Claiming a Copyright on Marx? How Uncomradely


Noam Cohen in the NYT (photo Jason Henry for The New York Times):

The Marxist Internet Archive, a website devoted to radical writers and thinkers, recently received an email: It must take down hundreds of works by Karl Marx and Friedrich Engels or face legal consequences.

The warning didn’t come from a multinational media conglomerate but from a small, leftist publisher, Lawrence & Wishart, which asserted copyright ownership over the 50-volume, English-language edition of Marx’s and Engels’s writings.

To some, it was “uncomradely” that fellow radicals would deploy the capitalist tool of intellectual property law to keep Marx’s and Engels’s writings off the Internet. And it wasn’t lost on the archive’s supporters that the deadline for complying with the order came on the eve of May 1, International Workers’ Day.

“Marx and Engels belong to the working class of the world spiritually, they are that important,” said David Walters, one of the organizers of the Marxist archive. “I would think Marx would want the most prolific and free distribution of his ideas possible — he wasn’t in it for the money.”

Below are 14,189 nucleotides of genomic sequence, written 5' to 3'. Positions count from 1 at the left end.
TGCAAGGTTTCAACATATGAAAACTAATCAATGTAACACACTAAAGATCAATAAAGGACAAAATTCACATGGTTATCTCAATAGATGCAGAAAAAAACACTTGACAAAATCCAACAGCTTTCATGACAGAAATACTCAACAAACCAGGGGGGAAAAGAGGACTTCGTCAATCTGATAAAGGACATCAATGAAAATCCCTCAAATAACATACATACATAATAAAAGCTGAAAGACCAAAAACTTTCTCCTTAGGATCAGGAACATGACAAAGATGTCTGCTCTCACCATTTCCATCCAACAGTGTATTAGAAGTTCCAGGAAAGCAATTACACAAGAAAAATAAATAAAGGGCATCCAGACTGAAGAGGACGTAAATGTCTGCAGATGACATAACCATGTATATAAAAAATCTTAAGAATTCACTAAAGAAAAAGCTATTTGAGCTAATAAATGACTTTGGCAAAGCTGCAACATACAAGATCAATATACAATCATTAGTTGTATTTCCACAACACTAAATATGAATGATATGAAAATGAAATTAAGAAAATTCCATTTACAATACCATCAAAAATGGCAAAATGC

Still, Mr. Walters said the archive respected the publisher’s copyright, which covers the translated works, not the German originals from the 19th century. On Wednesday, the archive removed the disputed writings with a note blaming the publisher and a bold headline: “File No Longer Available!”

The fight over online control of Marx’s works comes at a historical moment when his ideas have found a new relevance, whether because the financial crisis of 2008 shook people’s confidence in global capitalism or, with the passage of time, the Marx name has become less shackled to the legacy of the Soviet Union. The unlikely best seller by the French economist Thomas Piketty, “Capital in the 21st Century,” harks back to Marx’s work, examining historical trends toward inequality in wealth.

More here.